Wright-Flyer I (1903)
Wright-Flyer I, on which the Schreiber model is based, was designed and built in 1903 by the brothers Wilbur and Orville Wright and is considered to have been the first motor plane. It was 6.43 meters long, had a wing span of 12.29 meters and a total weight of approx. 340 kilograms. The gross wing area was 47.4 m2. Flyer I was propelled by a four-cylinder carburettor engine, which the Wright brothers had designed themselves. The engine was water-cooled and had 12 HP. The plane was equipped with two pusher propellers that were 2.59 meters in diameter. Thus the plane’s top speed was 48 km/h. The first demonstration given on 14th December 1903 resulted in a false start during which the Flyer was damaged. Repairs took three days, and on 17th December 1903 there was a second attempt. On this day the longest flight lasted for 56 seconds, during which a distance of 260 meters was covered. Despite the fact, that during its last flight of the day the Flyer was destroyed by gusty winds, the Wrights were able to call their demonstration a success.
Wilbur and Orville Wright had been fascinated by flying since their early childhood days. Due to their technical expertise as bicycle manufacturers and their studying of the books of Lilienthal and the American aviation pioneer Cha-nute they were able to make their dream come true. Wilbur Wright and Chanute were close friends. The Wright brothers lived and worked in Dayton, Ohio. Their test flights, during which they took turns in taking control of the plane, were performed in Kitty Hawk, North Carolina.
The Wrights didn’t stop with Flyer I. As early as 1904 the brothers had constructed its successor, Flyer II, which was equipped with a new engine. With this plane they set up a new world record by covering a distance of 4.4 kilometres in 5 minutes. Only a short time later, in winter 1904/1905, the brothers already worked on a new improved version. The most prominent characteristic of Flyer III was a new steering system with separate control cables. This allowed for easier turns, as well as circles and figure eights. This plane flew for 38 minutes, crossing a distance of 39 kilometres. In the first versions of the plane the pilot’s position was still lying down, just as was practised in gliders. Later on models were developed, in which the pilots actually sat. In 1911 even a two-seated version of the Wright-Flyer was constructed.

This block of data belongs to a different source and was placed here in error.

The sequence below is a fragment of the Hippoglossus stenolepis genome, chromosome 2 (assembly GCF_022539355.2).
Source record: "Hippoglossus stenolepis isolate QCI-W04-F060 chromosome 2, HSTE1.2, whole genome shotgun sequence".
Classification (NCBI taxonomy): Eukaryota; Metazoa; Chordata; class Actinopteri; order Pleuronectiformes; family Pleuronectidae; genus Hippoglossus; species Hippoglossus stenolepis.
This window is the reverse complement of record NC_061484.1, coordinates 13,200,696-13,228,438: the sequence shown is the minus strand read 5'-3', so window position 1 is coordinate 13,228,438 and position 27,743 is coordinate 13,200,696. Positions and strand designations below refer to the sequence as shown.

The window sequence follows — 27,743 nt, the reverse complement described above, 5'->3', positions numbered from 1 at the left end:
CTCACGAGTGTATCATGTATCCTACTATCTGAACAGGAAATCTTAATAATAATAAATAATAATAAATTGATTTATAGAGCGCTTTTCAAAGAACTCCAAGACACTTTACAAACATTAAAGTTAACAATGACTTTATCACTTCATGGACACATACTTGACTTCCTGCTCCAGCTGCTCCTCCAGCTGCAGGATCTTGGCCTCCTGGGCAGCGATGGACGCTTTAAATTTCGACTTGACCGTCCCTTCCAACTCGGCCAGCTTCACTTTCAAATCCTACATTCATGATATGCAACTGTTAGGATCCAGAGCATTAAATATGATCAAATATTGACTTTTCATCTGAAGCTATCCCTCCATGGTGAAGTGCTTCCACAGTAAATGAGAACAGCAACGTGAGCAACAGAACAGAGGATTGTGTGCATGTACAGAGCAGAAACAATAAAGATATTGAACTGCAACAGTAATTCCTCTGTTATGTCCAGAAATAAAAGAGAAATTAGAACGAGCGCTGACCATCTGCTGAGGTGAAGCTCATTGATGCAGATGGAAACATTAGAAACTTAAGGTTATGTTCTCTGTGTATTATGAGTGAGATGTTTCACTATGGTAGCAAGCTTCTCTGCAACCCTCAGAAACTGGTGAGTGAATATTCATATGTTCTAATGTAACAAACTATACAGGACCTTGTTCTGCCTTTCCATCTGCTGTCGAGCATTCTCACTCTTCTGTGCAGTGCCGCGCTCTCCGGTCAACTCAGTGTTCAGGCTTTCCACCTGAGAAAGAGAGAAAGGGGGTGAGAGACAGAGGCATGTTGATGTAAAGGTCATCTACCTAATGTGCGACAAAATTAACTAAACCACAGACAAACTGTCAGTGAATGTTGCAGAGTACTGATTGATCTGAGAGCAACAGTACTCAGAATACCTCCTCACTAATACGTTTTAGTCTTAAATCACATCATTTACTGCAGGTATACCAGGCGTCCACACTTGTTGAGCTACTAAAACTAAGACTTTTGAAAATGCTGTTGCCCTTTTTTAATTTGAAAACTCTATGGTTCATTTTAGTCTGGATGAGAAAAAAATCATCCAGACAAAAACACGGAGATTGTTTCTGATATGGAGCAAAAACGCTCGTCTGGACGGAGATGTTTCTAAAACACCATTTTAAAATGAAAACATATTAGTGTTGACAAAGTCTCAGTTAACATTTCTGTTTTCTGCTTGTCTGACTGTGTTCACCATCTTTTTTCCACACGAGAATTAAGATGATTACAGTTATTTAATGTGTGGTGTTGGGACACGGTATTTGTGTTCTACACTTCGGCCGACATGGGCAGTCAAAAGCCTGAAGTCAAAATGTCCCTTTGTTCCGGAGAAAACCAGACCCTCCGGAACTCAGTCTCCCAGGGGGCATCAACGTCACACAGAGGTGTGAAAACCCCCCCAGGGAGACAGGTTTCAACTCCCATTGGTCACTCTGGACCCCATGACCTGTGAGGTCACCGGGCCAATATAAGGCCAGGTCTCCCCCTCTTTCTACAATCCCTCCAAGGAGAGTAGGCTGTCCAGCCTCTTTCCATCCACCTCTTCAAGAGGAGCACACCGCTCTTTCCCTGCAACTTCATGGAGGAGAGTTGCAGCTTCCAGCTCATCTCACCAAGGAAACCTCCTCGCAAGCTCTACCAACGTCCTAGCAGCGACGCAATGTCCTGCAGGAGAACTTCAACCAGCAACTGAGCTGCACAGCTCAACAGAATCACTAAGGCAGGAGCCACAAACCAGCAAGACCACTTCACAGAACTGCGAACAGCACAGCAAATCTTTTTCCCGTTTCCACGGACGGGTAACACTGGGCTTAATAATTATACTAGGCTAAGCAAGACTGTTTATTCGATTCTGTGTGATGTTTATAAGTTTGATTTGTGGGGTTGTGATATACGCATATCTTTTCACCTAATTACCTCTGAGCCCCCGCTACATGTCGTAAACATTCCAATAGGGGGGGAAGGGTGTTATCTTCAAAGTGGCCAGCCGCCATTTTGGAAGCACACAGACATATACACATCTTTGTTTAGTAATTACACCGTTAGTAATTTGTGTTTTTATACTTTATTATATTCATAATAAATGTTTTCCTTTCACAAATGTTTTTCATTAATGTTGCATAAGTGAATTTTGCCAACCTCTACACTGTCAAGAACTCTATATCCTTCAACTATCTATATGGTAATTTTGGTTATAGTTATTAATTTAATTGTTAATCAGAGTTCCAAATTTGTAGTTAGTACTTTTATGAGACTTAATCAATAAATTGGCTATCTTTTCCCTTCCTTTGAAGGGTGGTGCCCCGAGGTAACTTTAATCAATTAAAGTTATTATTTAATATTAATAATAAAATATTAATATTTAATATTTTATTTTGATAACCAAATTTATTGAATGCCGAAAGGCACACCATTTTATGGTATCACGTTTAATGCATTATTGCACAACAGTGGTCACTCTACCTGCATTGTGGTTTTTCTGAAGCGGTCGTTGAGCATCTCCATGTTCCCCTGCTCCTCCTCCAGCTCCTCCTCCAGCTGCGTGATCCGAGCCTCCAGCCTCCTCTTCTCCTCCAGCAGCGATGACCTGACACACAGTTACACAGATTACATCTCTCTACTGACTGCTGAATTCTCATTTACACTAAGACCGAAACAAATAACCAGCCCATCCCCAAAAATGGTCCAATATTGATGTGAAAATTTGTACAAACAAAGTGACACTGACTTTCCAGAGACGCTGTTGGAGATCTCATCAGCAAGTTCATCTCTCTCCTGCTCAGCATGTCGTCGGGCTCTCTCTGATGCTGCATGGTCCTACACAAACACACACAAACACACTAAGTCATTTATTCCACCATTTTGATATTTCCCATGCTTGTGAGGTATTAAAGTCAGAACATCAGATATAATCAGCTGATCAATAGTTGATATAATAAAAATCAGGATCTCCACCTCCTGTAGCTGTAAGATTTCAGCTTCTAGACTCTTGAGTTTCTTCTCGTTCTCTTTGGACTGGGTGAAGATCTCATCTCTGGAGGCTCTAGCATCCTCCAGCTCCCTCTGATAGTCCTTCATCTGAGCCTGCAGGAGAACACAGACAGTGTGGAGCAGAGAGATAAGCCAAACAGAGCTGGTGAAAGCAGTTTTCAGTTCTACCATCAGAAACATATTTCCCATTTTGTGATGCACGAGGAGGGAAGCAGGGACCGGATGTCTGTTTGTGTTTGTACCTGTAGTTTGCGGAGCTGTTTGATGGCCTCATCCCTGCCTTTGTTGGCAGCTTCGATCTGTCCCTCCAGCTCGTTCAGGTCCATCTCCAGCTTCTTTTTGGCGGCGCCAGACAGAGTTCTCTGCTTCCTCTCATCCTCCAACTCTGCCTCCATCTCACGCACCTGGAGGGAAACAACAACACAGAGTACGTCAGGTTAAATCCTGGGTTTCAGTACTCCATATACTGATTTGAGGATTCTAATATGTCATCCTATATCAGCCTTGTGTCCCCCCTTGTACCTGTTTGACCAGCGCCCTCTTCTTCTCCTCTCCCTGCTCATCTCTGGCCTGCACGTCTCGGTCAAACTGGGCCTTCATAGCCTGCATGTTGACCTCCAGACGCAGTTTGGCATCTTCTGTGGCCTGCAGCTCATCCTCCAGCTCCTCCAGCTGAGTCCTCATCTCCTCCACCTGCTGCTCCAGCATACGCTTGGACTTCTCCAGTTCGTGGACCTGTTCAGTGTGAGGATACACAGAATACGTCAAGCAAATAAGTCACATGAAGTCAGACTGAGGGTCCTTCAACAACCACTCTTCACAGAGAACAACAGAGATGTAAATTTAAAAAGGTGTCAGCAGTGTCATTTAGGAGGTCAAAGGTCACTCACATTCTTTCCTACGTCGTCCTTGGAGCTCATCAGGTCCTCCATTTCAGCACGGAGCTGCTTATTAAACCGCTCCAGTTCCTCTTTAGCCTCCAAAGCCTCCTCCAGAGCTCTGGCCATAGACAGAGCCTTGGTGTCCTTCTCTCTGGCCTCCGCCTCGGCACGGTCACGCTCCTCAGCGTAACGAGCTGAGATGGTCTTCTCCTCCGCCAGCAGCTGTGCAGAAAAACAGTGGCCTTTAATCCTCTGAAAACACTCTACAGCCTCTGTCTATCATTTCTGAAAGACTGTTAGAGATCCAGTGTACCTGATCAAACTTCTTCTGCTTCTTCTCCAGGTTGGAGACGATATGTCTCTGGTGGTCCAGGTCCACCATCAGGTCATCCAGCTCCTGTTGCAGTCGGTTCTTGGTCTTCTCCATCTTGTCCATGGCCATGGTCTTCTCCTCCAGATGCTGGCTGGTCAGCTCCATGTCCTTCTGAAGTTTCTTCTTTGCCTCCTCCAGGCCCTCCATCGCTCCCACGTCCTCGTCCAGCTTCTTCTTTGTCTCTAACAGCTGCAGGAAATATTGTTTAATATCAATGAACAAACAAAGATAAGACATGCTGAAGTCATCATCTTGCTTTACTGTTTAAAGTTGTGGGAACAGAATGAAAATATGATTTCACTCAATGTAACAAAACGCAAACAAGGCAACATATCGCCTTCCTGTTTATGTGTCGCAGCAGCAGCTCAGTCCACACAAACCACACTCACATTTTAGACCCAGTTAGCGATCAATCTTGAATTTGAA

Initially the Wright brothers received hardly any recognition for their work at all. Among others it was their father, Bishop of the Anglican Church, who cursed their attempts at flying as blasphemy. The general public thought motor aviation impossible, taking no notice of the achievements of the Wright brothers, who only found their failures covered by the press. The Wrights, however, were so convinced of their project, that they even offered it to the military in 1905. The army, however, was not interested. This changed in the year 1908, when the Wrights, after long negotiations, were finally given permission to make an official demonstration of Flyer III. Thus their progress was also noticed by the general public, the breakthrough had been achieved.